The question whether conflicts in authorized access points other than those found in LC's catalog should be resolved came up in discussion recently. I'm firmly in favor of resolving conflicts within the database that a cataloger is using, which for many of us will be OCLC WorldCat. This view is supported in DCM Z1 Introduction:
In constructing authorized access points, variants, and recording information, NACO participants and LC catalogers not working in the LC Database may make use of all records on the file against which the searching and cataloging is being done: OCLC, British Library, SkyRiver, etc. NACO participants may choose to use only LC records found on the file being searched. For LC catalogers working in the LC Database, the file is the set of records comprising the "LC database" (see 670 section of this document). In this document, "database" refers to whatever file is being used for searching and cataloging.
When a personal name access point is unqualified, and the same access point is used as an undifferentiated heading for various people, it is appropriate to disambiguate them within the file used. Other NACO participants may differ with this view, and their viewpoint is supported by the second sentence in that paragraph. Many catalogers will likely be subject to the direction of a local policy and/or supervisor.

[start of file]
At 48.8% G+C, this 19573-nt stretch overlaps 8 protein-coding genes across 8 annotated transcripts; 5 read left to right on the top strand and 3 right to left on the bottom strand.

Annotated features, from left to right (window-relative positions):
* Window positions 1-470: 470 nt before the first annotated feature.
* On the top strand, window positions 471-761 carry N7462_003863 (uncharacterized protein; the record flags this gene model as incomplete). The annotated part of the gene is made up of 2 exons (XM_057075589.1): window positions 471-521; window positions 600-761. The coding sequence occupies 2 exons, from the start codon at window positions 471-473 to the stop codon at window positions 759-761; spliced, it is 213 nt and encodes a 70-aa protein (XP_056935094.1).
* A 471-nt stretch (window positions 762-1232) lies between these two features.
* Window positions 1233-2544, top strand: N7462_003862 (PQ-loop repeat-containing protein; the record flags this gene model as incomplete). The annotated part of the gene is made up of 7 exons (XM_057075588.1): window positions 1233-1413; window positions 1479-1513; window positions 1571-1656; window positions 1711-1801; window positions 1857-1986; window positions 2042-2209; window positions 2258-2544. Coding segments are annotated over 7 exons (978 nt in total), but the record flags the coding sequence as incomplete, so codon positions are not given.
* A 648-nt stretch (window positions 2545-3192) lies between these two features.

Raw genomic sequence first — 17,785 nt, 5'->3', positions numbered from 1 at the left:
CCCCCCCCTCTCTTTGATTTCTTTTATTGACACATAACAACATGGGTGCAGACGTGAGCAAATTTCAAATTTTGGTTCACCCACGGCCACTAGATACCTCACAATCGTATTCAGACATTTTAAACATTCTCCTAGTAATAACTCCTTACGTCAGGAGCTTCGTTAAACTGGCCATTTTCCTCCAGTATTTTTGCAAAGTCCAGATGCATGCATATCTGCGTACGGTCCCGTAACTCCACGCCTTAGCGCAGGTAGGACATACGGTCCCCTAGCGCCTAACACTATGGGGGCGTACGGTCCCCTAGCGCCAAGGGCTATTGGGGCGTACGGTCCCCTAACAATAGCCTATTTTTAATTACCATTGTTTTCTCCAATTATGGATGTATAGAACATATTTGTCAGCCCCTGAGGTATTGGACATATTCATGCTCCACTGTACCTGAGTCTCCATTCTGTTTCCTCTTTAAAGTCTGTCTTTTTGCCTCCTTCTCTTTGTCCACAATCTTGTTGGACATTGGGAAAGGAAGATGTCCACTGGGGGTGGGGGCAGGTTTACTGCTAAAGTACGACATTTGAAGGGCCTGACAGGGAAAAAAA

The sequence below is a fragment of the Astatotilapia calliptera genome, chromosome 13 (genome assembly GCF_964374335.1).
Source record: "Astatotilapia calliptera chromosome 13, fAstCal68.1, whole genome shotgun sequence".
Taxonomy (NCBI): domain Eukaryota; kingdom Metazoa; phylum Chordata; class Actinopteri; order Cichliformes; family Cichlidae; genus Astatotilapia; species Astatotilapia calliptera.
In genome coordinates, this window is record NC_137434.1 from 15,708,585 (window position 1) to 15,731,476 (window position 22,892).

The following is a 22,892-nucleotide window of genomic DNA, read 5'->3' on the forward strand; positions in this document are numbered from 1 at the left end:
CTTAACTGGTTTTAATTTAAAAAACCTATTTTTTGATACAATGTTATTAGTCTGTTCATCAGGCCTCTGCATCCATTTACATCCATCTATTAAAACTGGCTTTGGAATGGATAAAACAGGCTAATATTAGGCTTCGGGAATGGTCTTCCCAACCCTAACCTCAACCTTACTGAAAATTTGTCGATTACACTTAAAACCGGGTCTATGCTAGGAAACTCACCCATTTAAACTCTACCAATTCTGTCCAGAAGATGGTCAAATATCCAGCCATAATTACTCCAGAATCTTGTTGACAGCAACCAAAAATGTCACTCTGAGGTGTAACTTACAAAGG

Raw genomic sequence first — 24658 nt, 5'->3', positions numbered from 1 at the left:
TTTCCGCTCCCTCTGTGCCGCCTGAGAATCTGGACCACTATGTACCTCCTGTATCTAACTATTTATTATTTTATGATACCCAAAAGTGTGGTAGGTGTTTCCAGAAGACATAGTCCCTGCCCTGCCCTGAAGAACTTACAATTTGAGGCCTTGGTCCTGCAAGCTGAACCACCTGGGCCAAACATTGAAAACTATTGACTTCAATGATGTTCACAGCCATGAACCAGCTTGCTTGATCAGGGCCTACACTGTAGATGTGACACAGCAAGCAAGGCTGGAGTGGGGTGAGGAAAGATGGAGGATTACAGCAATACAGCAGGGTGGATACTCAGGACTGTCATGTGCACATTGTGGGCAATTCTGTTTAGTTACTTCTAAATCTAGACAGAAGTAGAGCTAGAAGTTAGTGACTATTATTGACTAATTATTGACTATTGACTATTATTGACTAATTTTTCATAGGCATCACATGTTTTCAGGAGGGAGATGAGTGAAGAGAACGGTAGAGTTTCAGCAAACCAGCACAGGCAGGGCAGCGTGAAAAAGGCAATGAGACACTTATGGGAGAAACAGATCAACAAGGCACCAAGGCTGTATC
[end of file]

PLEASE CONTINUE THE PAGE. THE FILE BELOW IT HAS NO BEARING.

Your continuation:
However, Module 7 “Making Changes to Existing Name and Work/Expression Authority Records” slide 8 “Why Update an Existing NAR ?” has: To change an existing authorized access point to resolve a NACO conflict. Recent discussion focused on the phrase “NACO conflict”, which seems to be taken as intending that a conflict is to be resolved only if it occurs between NACO authority records. That interpretation prevents NACO work from being undertaken with a view to resolving conflicts within bibliographic databases such as WorldCat. The rationale for resolving conflicts in WorldCat is (1) that it helps the users of that database, and (2) when catalogers encounter a situation that can be improved by their attention to it, they should be allowed, if not required, to do so. The same might be said for other bibliographic databases.
Perhaps the phrase “NACO conflict” might be reviewed and replaced in favor of one which permits a broader application on the part of NACO contributors other than LC catalogers.
Sincerely - Ian
Cataloging and Metadata Services Librarian
George Mason University